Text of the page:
Caroline is currently a junior majoring in Animal Sciences and Industry within the Pre-Veterinary Medicine option. While she is still exploring her options, she hopes to pursue a career in either large animal veterinary medicine or research within the field of biology. Here in the lab, Caroline is assisting the pollinator project by pinning and organizing collected insect specimens. Outside of school, she enjoys drawing, reading, playing tennis, being outdoors, and traveling to explore new places.
Savannah Piper (Undergraduate student)
Savannah graduate in Fall 2019 in Animal Science with a minor in Entomology. Savannah was Tania’s research assistant and helped set up the new lab and greenhouse spaces, run bean beetle experiments, and helped with pollinator field work. In her spare time, she volunteered for the Purple Paws Cat Program, spent time with family and friends, played the piano, and paints. She is currently at Oregon pursuing research and grad school opportunities.
Weston Ahles (Undergraduate student)
Weston is an Animal Science Major and examined the benefits of lady beetle movement on feeding rates and the potential consequences for biocontrol. Weston was involved in the Undergraduate Research Experience program in 2019 and found that lady beetles given opportunity to move after diapause have a greater likelihood of feeding and feed faster!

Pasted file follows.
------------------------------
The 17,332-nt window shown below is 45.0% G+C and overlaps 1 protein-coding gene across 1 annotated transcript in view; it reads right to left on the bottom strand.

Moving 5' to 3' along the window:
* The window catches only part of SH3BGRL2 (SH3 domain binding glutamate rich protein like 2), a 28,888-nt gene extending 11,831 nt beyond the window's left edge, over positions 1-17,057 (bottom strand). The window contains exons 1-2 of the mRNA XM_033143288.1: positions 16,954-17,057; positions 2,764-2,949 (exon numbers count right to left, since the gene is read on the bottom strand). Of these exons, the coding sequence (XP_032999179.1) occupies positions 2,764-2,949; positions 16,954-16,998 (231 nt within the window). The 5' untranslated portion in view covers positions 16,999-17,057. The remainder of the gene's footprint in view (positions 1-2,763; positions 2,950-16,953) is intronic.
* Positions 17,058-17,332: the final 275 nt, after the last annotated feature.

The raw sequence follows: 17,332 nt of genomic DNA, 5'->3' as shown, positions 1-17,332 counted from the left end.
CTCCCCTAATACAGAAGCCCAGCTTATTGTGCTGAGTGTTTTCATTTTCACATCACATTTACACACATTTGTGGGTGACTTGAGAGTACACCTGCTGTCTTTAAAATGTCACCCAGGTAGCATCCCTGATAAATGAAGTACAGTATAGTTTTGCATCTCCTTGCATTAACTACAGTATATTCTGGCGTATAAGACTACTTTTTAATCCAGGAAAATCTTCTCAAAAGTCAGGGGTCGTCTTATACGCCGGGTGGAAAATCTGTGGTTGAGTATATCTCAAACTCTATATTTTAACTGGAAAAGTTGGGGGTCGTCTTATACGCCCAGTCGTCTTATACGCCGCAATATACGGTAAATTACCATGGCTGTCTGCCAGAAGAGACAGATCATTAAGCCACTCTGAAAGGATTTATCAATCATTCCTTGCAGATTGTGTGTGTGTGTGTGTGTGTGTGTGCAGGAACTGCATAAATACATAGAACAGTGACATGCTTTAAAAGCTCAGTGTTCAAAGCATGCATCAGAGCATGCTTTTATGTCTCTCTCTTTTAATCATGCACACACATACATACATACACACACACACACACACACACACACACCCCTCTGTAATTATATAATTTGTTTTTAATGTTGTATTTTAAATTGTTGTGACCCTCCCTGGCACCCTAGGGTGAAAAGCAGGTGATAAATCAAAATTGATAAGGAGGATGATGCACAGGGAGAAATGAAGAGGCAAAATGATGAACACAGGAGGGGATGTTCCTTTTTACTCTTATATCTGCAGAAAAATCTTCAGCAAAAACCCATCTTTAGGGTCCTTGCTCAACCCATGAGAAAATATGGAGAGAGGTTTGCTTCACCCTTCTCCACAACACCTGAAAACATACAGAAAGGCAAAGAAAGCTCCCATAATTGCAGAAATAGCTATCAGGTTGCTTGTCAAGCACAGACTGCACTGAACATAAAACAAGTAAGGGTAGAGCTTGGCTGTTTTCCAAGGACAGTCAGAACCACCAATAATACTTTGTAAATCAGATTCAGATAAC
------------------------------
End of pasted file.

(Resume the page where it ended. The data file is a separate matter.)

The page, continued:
Paige Connor (Undergraduate student)
Paige is a senior in biology at K-State. She examined the impact of bison grazing and fire rotation on the abundances of different guilds of insect pollinators. She found that bison grazing increased the abundances of pollinators (some groups more than others) but fire rotation had no effect.
Madison Lofing (Undergraduate student)
Madison is a senior at Kansas State University interested in Wildlife Conservation. Madison worked on an independent research project during Fall 2018 examining how flower morphology affects honey bee visitation rates.
Brian Spiesman (Research Assistant Professor, Kansas State University)
Brian studies the landscape ecology of pollinators and plant-pollinator networks. We are working on 2 USDA funded projects: (1) the role of temporal heterogeneity in food availability on consumer-resource interaction, and (2) the impact of perennial border crops on pollinator diversity. We are also working to build a much needed pollinator conservation program in Kansas.
Claudio Gratton (Professor, University of Wisconsin Madison)
Claudio’s research centers around the landscape ecology of arthropods in both agricultural and natural systems. We are working on a USDA funded project examining how temporal heterogeneity in food availability affect consumer (lady beetle) populations in Wisconsin.
Ebony Murrell (The Land Institute, Salina KS)
Ebony is the lead scientist in crop protection at the Land Institute (a nonprofit research in Salina, KS). Her research centers around finding sustainable ways to manage pests and pollinators in agriculture through practices such as crop diversification and cover cropping. We are working on a project examining how different perennial crop borders might affect pollinator diversity.
Interested in joining the lab? Check out the opportunities page for more information on how to join!